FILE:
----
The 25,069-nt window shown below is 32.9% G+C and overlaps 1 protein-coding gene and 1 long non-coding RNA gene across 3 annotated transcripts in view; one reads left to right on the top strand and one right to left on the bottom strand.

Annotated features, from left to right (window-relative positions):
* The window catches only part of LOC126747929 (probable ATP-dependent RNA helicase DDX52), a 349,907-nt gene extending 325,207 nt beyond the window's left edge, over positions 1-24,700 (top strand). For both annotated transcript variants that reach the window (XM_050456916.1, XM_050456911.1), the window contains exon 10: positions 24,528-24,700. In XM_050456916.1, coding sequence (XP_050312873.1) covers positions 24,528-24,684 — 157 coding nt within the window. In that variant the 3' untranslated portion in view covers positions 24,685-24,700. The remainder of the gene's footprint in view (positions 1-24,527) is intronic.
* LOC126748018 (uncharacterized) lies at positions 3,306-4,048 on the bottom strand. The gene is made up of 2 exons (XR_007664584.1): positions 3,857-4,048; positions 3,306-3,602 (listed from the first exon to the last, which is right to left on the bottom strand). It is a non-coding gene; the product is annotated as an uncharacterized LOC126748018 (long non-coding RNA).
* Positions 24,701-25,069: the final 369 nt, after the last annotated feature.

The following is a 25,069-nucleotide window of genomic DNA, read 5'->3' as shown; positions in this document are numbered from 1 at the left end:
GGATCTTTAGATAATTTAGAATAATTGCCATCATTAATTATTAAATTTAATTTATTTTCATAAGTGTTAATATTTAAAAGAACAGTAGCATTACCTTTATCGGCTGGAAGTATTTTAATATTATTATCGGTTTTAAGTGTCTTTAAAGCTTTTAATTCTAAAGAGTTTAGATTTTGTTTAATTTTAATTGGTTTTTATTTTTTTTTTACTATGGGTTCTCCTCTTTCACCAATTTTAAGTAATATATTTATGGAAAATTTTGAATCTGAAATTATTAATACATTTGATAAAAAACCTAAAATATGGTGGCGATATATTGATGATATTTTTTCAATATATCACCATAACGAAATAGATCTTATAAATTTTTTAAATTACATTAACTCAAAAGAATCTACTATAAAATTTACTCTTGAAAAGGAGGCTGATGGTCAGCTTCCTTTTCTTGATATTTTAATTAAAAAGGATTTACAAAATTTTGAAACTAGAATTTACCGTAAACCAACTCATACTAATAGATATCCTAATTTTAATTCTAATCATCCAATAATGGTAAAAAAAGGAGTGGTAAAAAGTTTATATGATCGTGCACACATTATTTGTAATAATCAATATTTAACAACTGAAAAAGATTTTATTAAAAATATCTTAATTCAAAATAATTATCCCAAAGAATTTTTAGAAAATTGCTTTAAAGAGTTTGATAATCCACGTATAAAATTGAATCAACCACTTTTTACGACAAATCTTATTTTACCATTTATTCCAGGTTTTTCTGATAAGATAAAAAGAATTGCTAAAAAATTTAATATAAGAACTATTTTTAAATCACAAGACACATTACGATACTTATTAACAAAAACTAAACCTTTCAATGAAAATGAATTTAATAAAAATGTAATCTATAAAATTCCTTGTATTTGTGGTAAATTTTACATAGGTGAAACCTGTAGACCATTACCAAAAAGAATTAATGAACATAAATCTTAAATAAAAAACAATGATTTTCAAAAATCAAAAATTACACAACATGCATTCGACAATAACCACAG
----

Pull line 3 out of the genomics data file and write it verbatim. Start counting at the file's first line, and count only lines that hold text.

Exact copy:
* The window catches only part of LOC126747929 (probable ATP-dependent RNA helicase DDX52), a 349,907-nt gene extending 325,207 nt beyond the window's left edge, over positions 1-24,700 (top strand). For both annotated transcript variants that reach the window (XM_050456916.1, XM_050456911.1), the window contains exon 10: positions 24,528-24,700. In XM_050456916.1, coding sequence (XP_050312873.1) covers positions 24,528-24,684 — 157 coding nt within the window. In that variant the 3' untranslated portion in view covers positions 24,685-24,700. The remainder of the gene's footprint in view (positions 1-24,527) is intronic.